Cüneyt Ülsever - English

Religion and science

30 Aralık 2008
Religion and science are two travelers on the same path looking for the truth. Religion, however, is based on certainty as science relies on doubt.

So their methodologies are different.

Theory in religion is true eternally but in science it is true until proven false by another theory.

What is "right" is found and affirmed by heart in religion. But in science, right is "right" until proven wrong.

For instance, the sentence "There is no neighborhood pressure in the AKP period" is right for some people since it is impossible for a Muslim to pressure others.

Yet according to others, the thesis "There is no neighborhood pressure in the AKP period" is wrong if there exists single evidence.

Why did I write these?

The research conducted by Professor Binnaz Toprak on laic circles proved once again that the Turkish media is not equipped with science at all!

Columnists, who are insulting science just to look good to the governing Justice and Development Party, or AKP, have no clue about methodology. But they were quick to fiercely criticize methodology of the in-depth interview. In the end, they had to make a U-turn about "There is no neighborhood pressure in the AKP period" and changed their discourse to "There is nothing wrong with it. Ignorant and intolerant people always apply neighborhood pressure!"

Interpretation of scientific methodology by applying allegiance methodology is not only a form of thought for writers with religious education. It is also applied by professors with degrees abroad or writers graduated from Boğaziçi University who are buttering up the government.

The reason is that once you have surrendered to the AKP government, you should never make a mistake against the administration mentality that never takes a shred of criticism. Otherwise you will be labeled as the "traitor". It is not important at all if you become an object of derision in scientific circles or if your articles are about to wipe off your prestige!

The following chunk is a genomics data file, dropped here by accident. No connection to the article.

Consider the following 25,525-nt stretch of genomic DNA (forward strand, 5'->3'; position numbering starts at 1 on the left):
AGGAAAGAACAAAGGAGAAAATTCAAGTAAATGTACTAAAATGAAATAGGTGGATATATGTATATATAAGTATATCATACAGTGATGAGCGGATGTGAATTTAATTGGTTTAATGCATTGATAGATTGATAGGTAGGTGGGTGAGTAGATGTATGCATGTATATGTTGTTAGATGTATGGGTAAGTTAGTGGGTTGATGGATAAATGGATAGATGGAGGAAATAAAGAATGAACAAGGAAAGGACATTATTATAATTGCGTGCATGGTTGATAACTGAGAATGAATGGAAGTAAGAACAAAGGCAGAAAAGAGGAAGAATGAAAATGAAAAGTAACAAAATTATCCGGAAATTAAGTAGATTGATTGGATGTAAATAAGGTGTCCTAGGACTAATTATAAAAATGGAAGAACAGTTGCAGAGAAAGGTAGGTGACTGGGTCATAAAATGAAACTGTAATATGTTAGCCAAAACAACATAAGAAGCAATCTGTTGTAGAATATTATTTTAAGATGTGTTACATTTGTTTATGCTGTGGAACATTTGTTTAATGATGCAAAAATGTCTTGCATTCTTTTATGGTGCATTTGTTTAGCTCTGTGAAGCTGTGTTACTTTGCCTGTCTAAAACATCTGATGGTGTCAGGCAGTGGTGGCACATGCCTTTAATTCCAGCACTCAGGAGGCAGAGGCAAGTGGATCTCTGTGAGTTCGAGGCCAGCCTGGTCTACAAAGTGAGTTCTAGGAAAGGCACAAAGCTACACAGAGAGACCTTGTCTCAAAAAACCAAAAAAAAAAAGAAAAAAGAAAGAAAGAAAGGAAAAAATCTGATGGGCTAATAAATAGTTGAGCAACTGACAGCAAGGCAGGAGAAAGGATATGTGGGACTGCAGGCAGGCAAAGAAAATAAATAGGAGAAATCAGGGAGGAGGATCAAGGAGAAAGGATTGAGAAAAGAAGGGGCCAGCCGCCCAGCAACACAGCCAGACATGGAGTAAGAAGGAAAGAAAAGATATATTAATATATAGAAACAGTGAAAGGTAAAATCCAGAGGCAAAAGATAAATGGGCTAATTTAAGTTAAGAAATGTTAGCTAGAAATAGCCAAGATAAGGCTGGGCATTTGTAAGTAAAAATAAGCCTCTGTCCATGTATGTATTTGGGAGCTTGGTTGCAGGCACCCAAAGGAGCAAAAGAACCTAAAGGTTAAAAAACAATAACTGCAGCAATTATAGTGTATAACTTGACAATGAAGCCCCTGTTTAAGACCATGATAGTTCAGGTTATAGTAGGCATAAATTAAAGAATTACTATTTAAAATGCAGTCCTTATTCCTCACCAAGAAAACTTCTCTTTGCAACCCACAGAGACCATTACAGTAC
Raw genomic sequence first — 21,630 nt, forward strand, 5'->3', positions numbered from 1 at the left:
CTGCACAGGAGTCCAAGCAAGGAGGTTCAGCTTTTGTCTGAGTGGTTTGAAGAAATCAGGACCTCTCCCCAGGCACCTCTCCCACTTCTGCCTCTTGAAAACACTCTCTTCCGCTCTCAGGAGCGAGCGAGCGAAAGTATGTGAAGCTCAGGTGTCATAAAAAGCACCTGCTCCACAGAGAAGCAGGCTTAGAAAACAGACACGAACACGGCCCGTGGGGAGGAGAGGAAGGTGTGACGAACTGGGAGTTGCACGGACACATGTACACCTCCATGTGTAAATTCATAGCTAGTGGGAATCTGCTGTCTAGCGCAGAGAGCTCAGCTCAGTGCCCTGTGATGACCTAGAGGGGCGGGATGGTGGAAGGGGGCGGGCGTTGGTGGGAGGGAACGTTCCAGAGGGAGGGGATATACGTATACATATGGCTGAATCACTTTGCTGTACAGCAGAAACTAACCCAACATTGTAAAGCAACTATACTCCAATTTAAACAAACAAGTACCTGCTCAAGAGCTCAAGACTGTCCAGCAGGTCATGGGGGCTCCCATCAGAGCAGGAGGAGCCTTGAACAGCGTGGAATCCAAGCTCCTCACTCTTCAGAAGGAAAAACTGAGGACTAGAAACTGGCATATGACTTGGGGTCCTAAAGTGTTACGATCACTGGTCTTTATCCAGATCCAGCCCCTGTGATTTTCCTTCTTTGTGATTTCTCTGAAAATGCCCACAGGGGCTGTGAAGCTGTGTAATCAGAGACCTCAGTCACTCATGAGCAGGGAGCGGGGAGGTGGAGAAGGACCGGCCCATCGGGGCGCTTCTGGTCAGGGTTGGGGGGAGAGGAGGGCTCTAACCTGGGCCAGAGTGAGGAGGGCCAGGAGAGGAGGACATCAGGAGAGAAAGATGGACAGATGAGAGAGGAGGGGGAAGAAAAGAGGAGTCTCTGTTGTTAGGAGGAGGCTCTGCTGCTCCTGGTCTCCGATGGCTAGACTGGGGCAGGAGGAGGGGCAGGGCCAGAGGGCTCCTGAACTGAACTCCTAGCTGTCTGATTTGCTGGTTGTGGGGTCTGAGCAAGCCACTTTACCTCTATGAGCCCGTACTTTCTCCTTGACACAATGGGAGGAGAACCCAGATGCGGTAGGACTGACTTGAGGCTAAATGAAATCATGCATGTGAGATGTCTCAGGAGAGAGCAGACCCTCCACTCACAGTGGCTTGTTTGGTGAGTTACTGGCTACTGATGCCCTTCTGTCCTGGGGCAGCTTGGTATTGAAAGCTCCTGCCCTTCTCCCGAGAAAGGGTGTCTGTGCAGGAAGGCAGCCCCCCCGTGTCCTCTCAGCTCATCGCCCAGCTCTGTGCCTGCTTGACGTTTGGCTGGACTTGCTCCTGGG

On the other hand, being a toady opens the doors that you are after anyway!

Education’s objective is to teach learning. And the only way of learning is to have doubts on what you know. For this reason, Islamic scholars in the Golden Era of Islam organized debates and asked the question "If someone asks us to prove that Allah does not exist, how will we answer?"

Being skeptical, however, runs the risk of hearing "Hang him!" at times.

Apparently, not everyone can take such a risk!

We have learned two things from Professor Toprak’s study: 1) Neighborhood pressure is definitely there and is fueled by the AKP. 2) Some columnists write their pieces by applying allegiance methodology even if they are not religious!

*I wish you all a Happy New Year.
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Country of people spitting over research

25 Aralık 2008
A section of journalists in Turkey see scientific studies in two dimensions: 1) Studies that suit me; and

2) Studies do not suit me.

As they are illiterate of scientific methodology, or forget about methodology, as they are ignorant about the concept of science, they make assessments with the feeling of "I don’t care," or "He is awesome! Do you see how he crushed it into pieces?"

Due to being clueless about science, they are never ashamed of spitting over research methodologies of scientists and do not care about putting themselves in an awkward position in front of scientists at the cost of protecting the government.

That’s why I analyzed the methodology of the field study on "neighborhood pressure" conducted by a team of scientists led by Professor Binnaz Toprak. I reached the following conclusion:

"The methodology of the study, conducted on laic circles only, is in-depth interview! In such research no certain numeric results come out.

"Similar perceptions and events in different places are not scientific findings, but they compose strong opinions and give birth to hypothesis for future studies."

I knew all along that the attacks would be made on the methodology. In fact, as far as I see Bülent Korucu, Mehveş Evin, Ahmet Taşgetiren, Emre Aköz, Ayşe Böhürler and regrettably Hayrettin Karaman verbally attacked the methodology.

Some have never heard of a research methodology called "in-depth interview."

Emre Aköz of daily Sabah, speaking on ATV, commented on the pressure applied by drinkers to non-drinkers and said, "Stop building opinions through drinks."